Female cats that aren't spayed seem to constantly sing loud love songs to potential mates. But feline heat cycles, or the period in which cats can become pregnant, are dormant in the short, dark days of late fall and winter, and return in full force with the arrival of longer days. If your cat has not been spayed, she can experience heat cycles from the earliest days of spring until Halloween. Here's what you need to know about the seemingly endless feline heat cycle:
What triggers feline heat?
It's no accident that during the warmer, brighter months of spring and summer we see a surge in pregnant cats. A cat comes into heat because of the decrease of a hormone called melatonin, which is secreted nightly by a gland in her brain. With the arrival of more daylight and shorter nights, melatonin production diminishes. This affects the hypothalamus, or the area of her brain that manages her heat cycle. The hypothalamus releases a reproductive hormone that travels to her pituitary gland, which in turn releases two more reproductive hormones that travel in her bloodstream to her ovaries where her eggs await fertilization.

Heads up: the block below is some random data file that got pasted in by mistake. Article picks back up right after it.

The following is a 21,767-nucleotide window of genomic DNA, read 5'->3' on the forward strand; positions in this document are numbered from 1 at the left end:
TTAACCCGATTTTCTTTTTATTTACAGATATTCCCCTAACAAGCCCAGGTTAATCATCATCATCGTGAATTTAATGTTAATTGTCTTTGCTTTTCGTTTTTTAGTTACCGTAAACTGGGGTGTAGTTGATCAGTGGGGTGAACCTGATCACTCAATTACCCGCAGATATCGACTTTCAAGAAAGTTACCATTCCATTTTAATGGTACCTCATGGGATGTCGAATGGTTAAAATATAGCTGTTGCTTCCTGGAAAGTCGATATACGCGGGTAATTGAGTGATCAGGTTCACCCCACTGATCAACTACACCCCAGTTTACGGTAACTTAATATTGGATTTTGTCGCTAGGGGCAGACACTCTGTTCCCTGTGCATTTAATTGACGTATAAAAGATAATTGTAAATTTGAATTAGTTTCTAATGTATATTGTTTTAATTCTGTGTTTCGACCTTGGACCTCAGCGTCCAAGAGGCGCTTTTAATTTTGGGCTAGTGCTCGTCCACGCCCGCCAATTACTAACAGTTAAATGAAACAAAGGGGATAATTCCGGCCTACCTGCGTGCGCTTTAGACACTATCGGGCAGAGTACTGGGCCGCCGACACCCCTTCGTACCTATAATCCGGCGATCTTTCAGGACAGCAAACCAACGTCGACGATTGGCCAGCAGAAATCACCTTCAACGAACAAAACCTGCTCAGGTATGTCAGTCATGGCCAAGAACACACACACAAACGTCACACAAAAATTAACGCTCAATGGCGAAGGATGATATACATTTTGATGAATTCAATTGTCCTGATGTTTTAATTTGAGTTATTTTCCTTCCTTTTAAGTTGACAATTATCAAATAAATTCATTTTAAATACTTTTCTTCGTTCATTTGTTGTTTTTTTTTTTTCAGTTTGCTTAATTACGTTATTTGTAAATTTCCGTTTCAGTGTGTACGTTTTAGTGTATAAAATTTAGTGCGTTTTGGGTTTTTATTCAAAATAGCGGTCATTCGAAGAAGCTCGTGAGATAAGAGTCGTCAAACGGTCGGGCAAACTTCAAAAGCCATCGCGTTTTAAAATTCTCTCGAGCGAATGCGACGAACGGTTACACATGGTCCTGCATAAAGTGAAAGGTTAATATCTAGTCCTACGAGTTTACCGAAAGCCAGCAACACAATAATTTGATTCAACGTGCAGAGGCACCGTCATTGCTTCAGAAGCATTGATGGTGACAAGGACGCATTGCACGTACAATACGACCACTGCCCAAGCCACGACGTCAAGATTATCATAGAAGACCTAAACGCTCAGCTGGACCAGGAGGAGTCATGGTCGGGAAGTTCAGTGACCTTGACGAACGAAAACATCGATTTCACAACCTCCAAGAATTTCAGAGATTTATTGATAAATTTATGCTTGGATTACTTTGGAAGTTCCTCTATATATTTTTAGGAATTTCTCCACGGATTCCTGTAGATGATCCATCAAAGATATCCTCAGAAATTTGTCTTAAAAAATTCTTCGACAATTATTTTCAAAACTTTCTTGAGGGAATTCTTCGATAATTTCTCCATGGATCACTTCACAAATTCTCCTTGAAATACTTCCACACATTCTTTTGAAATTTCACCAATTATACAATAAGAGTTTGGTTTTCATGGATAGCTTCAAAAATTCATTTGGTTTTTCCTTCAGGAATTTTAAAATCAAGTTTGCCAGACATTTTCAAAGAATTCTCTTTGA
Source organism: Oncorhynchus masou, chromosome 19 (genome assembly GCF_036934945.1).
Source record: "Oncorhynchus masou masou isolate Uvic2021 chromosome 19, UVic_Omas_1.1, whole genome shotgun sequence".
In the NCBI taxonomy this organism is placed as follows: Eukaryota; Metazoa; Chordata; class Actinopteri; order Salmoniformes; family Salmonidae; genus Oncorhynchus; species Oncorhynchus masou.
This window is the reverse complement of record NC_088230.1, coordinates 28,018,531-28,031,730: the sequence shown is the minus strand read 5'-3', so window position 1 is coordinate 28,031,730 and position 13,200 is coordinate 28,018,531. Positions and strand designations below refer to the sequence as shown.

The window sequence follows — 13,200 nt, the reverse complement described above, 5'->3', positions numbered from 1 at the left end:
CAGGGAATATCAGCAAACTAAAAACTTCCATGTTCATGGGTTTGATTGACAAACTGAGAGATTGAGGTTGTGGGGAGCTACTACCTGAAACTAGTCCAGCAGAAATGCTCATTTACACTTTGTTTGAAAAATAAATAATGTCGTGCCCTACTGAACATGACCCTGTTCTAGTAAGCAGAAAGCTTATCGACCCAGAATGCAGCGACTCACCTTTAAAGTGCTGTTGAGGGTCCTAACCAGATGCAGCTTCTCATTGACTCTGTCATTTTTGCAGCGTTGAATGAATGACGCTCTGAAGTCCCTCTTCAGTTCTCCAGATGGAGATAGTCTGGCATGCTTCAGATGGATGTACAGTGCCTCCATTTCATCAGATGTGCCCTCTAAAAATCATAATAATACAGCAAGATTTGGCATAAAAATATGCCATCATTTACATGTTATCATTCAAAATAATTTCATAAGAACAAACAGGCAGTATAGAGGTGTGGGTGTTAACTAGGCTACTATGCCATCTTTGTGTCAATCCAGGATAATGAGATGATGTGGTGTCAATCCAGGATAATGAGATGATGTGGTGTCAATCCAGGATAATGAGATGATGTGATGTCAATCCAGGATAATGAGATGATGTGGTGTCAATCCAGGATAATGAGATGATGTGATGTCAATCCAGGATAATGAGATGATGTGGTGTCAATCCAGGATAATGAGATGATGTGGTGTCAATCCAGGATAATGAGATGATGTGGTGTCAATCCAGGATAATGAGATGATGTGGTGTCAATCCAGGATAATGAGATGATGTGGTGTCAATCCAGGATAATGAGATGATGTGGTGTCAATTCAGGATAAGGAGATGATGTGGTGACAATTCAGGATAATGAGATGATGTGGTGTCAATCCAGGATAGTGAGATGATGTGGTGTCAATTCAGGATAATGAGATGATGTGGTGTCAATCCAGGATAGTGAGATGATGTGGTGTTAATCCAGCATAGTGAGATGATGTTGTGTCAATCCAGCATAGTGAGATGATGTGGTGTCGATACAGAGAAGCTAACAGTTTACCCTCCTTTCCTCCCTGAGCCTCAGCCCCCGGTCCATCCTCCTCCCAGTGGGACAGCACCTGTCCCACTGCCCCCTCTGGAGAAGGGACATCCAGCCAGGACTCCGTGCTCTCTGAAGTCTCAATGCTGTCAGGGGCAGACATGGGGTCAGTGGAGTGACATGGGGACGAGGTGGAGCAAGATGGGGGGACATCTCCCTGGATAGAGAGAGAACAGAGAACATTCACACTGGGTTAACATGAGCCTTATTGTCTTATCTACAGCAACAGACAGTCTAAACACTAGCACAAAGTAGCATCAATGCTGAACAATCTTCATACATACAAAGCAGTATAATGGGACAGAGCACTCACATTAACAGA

How often do cats enter heat cycles?
Cats are polyestrus breeders, meaning they can go through multiple heat periods in a year (and can have as many as five litters in that year). They can come into heat every two to three weeks, for seven to 10 days, beginning in early spring and winding down in late autumn as the hours of daylight decrease (a cat needs at least 12 hours of daylight for a normal cycle). If the cat does not mate, her body will continue repeating the heat cycle until she does, or until she is spayed.
A cat that is not fixed and lives indoors and exposed to artificial light year-round may experience almost constant hormonal activity and many more periods of heat. A cat can experience her first heat cycle at the age of 4 months, when she is still on the fringe of kittenhood, and most cats have had their first heat at around 6 months old.